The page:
Format: DVD from personal collection on laptop.
I saw The Sentinel for the first time in 2009 when I was writing the now-defunct and long gone first version of this blog. I was relatively unimpressed with the film then, so I can’t say it was one that I was dying to revisit. But, I’m going to get to them all eventually, so I might as well knock it out now. On a rewatch, I ended up liking this more than I did my first viewing, so I’m ultimately glad I chose to watch it again. While not everything the movie sets up is fully realized in its 92 minutes, this is a surprisingly ambitious little film. It also sports the single greatest cast list for a B-horror movie in cinematic history.
This is not one of those Texas Chainsaw Massacre: The Next Generation, before-they-were-stars cast lists, either. The Sentinel is filled with well-known, respected actors well into their careers in roles both big and small. Included in this are the following people: Ava Gardner, Eli Wallach, Chris Sarandon, Christopher Walken, Beverly D’Angelo, Sylvia Miles, Burgess Meredith, John Carradine, Martin Balsam, Jose Ferrer, Arthur Kennedy, Tom Berenger, William Hickey, Jerry Orbach, and Jeff Goldblum. Richard Dreyfuss has an uncredited role as an extra, and this is post-Jaws and from the same year in which he did Close Encounters of the Third Kind and won an Oscar for The Goodbye Girl. It causes one to wonder what sort of demonic pact director Michael Winner must have signed to arrange this.
Fashion model and advertising spokesperson Alison Parker (Cristina Raines) appears to have a glamorous life. She appears in television ads and on magazine covers and her boyfriend Michael Lerman (Chris Sarandon) is an up-and-coming lawyer. But things are strange in Alison’s world. She’s had a couple of unsuccessful suicide attempts, one of which was brought on by seeing her father having (and no, I’m not kidding) naked cake-eating time with a couple of women. Anyway, Alison doesn’t want to move in with Michael or marry him yet. She wants to make sure she can care for herself first. She takes a room in an old brownstone that comes with a live-in blind priest named Father Halliran (John Carradine).
Immediately after her move-in, Alison starts having a series of physical problems. She starts losing sleep and has fainting spells on magazine and advertising shoots. She’s also introduced to her new neighbors in the building. Of these, Charles Chazen (Burgess Meredith) is the most socially forward. Gerde Engstrom (Sylvia Miles) and her partner Sandara (Beverly D’Angelo) are the most sexually forward. Shortly after meeting the pair, Alison is more or less forced to watch Sandra masturbate through a leotard, and yes, it’s about as uncomfortable as it sounds.
What’s more upsetting is that Alison begins having disturbing dreams. A little investigation turns up the fact that the priest on the top floor is the only other apartment actually rented in the building. Charles Chazen and the others are either well-furnished squatters, figments of Alison’s fevered brain, or something else entirely. Since this is a horror movie, put money on the third option here. Even more, we learn that all of the people she thinks are living in the building but that no one else knows about are dead and were convicted murderers. Speaking of which, when Alison has a run-in with what may be her dead father and is found covered in blood, it brings in the attention of the local police (Eli Wallach and Christopher Walken). Through them we discover that Michael’s first wife died under mysterious circumstances, although charges were never filed.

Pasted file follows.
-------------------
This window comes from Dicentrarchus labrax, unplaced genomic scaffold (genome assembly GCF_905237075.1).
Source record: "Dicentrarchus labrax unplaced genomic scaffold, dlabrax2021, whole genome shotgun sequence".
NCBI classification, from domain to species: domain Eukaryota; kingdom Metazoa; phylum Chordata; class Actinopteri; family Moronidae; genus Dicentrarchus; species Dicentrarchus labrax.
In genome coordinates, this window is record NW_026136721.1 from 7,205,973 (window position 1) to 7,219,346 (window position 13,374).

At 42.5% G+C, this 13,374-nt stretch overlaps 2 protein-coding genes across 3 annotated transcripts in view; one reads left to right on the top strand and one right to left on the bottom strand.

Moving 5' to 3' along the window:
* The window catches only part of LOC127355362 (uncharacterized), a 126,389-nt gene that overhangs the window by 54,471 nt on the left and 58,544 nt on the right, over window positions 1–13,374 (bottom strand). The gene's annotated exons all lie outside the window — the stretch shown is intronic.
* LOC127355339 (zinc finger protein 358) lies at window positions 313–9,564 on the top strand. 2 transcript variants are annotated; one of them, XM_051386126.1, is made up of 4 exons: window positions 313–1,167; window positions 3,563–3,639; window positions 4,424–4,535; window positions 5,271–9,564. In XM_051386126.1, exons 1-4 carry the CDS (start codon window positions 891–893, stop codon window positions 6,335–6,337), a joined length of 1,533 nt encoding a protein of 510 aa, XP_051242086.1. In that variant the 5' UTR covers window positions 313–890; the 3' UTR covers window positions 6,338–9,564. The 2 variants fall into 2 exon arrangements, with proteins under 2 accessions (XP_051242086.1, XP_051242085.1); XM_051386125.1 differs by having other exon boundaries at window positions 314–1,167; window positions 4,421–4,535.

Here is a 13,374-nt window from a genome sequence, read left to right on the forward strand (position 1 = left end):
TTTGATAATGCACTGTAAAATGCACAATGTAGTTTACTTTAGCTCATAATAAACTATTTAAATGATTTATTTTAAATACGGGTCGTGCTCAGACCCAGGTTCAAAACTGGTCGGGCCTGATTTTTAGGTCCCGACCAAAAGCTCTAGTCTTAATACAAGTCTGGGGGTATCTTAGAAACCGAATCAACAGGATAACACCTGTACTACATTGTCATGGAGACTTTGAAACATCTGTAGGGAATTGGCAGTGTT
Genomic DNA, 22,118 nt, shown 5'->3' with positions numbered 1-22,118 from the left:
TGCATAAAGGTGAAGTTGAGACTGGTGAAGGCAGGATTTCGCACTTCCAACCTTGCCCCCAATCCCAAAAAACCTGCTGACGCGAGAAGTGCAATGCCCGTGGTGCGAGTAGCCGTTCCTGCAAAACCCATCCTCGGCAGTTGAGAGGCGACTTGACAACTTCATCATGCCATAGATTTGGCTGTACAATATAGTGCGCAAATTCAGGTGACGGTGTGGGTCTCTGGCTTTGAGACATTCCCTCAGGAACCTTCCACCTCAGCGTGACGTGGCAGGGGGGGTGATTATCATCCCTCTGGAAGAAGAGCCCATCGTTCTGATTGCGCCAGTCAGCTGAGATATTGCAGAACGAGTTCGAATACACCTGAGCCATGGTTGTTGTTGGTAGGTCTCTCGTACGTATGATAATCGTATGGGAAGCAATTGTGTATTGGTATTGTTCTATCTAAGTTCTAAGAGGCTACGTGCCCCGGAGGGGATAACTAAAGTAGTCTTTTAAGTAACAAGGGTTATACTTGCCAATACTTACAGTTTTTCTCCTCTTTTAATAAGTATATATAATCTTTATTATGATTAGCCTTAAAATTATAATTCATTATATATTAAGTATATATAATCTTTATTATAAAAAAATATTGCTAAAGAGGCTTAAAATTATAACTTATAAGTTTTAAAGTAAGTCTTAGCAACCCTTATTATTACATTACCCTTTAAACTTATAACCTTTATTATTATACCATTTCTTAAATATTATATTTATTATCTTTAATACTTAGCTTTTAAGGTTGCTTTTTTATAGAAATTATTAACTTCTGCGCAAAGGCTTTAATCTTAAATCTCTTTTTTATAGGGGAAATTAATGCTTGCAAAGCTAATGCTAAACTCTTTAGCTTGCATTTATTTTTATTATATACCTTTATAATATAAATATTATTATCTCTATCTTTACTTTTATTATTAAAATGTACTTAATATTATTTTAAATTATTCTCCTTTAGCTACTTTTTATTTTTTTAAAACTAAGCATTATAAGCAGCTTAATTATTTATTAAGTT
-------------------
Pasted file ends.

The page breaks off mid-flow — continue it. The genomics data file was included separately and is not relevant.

In other words, there’s a lot going on here, and I haven’t mentioned the fact that the building Alison is living in is evidently a portal to Hell.
The Sentinel borrows a great deal in terms of ideas from other horror films of its time. There are shades of The Exorcist and The Omen here, for instance. Director Michael Winner channels some classics of the genre as well, particularly Freaks. The conclusion of The Sentinel comes with a cast of deformed “demons” that were actually deformed people, something for which Winner was roundly castigated.
The biggest issue with The Sentinel is that it may be too ambitious. There are a lot of characters and a lot of plot lines to stuff into a movie that barely creeps past 90 minutes. Some threads of the plot appear merely to comment on the main story. The Eli Wallach and Christopher Walken characters are a major part of the second act and into the third…and then they just vanish. What’s happening around them would certainly require some amount of police involvement, but their story is simply dropped in the middle to wrap up the main story. We’re left with a lot of places of no resolution because Winner tried to do too much with not enough time to do it in, stuffing 10 pounds of material awkwardly into a 5-pound bag.
But should ambition really be a downside of a film? True, Winner leaves a lot of threads dangling here, but I appreciate this more than something that doesn’t at least try to make the film complex and interesting beyond its capabilities. That Winner failed at making something completely cohesive says less than the fact that he went into this as big as he could.
A lot of The Sentinel really works. It creates some solid scares and does so honestly in the main, building tension and a sense of ill ease rather than giving us jump scares. The people who would claim that The Sentinel is a great film are probably few and far between. I will say that it’s an ambitious one and a film that succeeds in a lot of places. There are a lot of ideas here, and for what it is, The Sentinel delivers more than it doesn’t.
Why to watch The Sentinel: Seriously, look at that cast.
Why not to watch: Not all of the ideas come to fruition.